Oh, Dear. What does it all mean? I used to be quite savvy when it came to computer technology. We had our first computer at home in 1980, when not many folks around here did. Those were the days . . . eight-inch floppy disks that really were floppy; a word processing program called Spellbinder, that processed in much the same way as a food processor; and 5K of memory (we couldn’t imagine anyone ever needing more than that!). And the pièce de rèsistance — a daisy wheel printer that cost more then than a top-of-the-line computer costs now.
Nevermind that we couldn’t use the thing without the close supervision and instruction of my then-sixteen year old son, Randall (I’m the only one allowed to call him Randy). The significance of his role in the thing was that it was during his matriculation year, which in Australia is Year 12, when any university-bound student was chained to his desk, locked in his room during all waking hours outside of school, studying for his matric exams. We didn’t feel too guilty about usurping his valuable time this way as we knew he wouldn’t be studying anyway. Bless his heart, he got me through my report-writing deadlines and Nigel through many drafts of numerous journal articles. But I digress. (I do tend to do that, don’t I?)
As the years rolled on, and technology advanced at a breakneck pace, we kept up. And we kept up with the constant upgrades and developments in the world of software as well. I prided myself on being able to learn new software programs quickly, and without instruction. I was “intuitive” about it. That was then, this is now. Oh, Dear. Once I stopped working – make that: Once I was no longer gainfully employed (as in retired), I lost my grip on the even-more-rapidly changing technology. Both of us did. All we really needed to do on the computer was a bit of word processing, spread sheets, and data bases. We didn’t get our first email address until about 1995 or 96, by which time I was retired, and Nigel was only working part time.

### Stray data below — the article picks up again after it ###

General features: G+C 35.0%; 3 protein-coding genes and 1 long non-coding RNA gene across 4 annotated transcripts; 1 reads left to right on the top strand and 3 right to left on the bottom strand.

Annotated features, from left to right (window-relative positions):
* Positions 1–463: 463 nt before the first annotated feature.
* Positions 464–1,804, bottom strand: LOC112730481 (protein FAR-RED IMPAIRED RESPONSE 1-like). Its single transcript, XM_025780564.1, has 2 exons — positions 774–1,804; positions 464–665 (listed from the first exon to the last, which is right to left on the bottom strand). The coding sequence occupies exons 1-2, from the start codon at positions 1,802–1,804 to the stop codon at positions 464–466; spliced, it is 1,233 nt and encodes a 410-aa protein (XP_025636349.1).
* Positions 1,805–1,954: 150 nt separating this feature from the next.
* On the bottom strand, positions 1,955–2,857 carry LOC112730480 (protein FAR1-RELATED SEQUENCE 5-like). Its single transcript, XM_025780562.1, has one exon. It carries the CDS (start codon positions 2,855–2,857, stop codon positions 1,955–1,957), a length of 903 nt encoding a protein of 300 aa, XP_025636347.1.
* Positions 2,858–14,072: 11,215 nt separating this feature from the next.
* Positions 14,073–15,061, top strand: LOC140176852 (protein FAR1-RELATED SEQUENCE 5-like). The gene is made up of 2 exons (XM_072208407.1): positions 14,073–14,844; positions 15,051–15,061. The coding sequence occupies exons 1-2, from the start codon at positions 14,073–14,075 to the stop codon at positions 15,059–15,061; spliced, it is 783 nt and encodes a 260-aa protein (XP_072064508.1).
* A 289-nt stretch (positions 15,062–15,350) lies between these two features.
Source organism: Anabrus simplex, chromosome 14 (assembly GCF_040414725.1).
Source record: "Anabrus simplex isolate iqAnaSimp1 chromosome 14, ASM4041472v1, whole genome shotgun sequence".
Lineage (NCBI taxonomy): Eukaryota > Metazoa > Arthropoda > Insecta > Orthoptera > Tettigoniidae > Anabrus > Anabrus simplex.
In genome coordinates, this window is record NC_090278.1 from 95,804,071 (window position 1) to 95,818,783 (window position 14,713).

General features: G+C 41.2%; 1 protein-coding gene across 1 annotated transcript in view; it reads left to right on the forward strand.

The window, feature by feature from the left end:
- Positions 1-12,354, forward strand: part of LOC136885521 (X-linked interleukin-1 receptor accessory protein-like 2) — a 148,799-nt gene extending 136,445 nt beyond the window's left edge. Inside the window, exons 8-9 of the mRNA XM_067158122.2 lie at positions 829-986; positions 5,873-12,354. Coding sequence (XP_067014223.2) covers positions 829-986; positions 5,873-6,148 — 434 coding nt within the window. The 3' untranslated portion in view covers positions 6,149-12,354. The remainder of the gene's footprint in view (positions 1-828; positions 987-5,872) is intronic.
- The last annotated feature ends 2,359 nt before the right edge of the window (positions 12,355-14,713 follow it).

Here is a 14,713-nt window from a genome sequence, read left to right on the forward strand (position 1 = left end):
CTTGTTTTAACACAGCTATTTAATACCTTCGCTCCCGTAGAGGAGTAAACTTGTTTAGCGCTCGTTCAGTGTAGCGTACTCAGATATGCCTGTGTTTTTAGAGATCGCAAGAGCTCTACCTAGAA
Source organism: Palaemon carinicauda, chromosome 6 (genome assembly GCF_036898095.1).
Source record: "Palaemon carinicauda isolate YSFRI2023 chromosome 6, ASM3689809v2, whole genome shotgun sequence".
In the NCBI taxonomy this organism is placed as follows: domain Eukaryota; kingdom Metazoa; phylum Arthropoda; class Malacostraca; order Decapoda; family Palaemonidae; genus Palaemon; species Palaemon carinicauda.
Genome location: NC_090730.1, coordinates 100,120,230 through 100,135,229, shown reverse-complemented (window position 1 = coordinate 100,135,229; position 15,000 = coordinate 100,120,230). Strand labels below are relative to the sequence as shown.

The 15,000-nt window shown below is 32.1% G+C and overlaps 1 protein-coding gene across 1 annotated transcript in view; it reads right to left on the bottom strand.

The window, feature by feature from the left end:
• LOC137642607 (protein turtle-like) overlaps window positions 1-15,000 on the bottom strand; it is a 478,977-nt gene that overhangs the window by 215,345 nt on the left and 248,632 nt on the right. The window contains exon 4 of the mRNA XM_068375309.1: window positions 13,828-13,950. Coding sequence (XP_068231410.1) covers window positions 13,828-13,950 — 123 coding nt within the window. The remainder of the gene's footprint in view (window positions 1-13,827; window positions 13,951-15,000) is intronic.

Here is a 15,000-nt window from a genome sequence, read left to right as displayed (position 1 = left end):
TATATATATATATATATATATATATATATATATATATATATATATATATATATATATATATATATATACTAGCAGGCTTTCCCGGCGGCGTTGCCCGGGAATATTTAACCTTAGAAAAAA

Not too long after that I started noticing things that I didn’t recognize in the computer sections of the big stores. As I looked in the IT ads I gradually became aware that there was more and more stuff which I didn’t even have a clue what it was, never mind whether we needed it or not. We continued to upgrade our PCs and printers from time to time, and got on top of the new software. But we didn’t branch out. I just bought my first laptop early this year.
Remember those keys that, in spite of whatever disguise they were wearing, meant “Disappear!” ? Well, I thought I’d left those behind, back in the days of Spellbinder. But they’re back! Every laptop or notebook I’ve used has them. I keep looking, and trying to find out which ones they are, but it’s like trying to see if the refrigerator light stays on when you close the door. You just can’t do it fast enough. And I know it isn’t just me. I often get emails from friends or family that start out “I just wrote you a long email, and just before I sent it, it just disappeared.” It happens to me, too, so I know they aren’t just pulling my leg. And then there is the feral cursor. Oh, I could go on, but I’m sure most of you are reading this on a modern device that is just as capricious as mine, so I would be telling Grandma how to suck eggs. So I won’t.
Well, it’s all coming to a head again. I need to buy a new cell phone. The one I’m using is way too antiquated to pass on to a grandchild (as if they didn’t already have their own!). It is so basic that it doesn’t even have a camera. Imagine it! Anyway, even though it still works – on the rare occasion that I turn it on – I fancy a new one. The reason is that I now have some new Gee Whiz hearing aids that are blue tooth compatible (or whatever the correct terminology is). I shall be able to hear phone conversations just through my ears! No headset needed. Likewise, I can connect my iPod to my ears, as well as my computer, and I think a TV if there are TVs out there that are blue tooth compatible.
Anyway, I now have to look at cell phones, and I am more than a little overwhelmed. I’m adapting to the computer technology reasonably well, and even have an iPod, but the cell phones defeat me. I suppose that’s a large part of why I don’t use mine much at all. I tend to lose more calls than I manage to answer, and as far as messages go, well, forget that. I’m thinking I might have to drag some grandsons along to help me shop for it. On the other hand, I don’t think they appreciate how befuddled I am by cell phones, and I think I prefer to leave them thinking I’m not so bad, technology-wise, for an old person. Indeed, when my ten-year old grandson, Brendan, learned recently that I was writing a blog, his eyes widened and his jaw dropped, “Wow! Even I don’t have a blog!” MM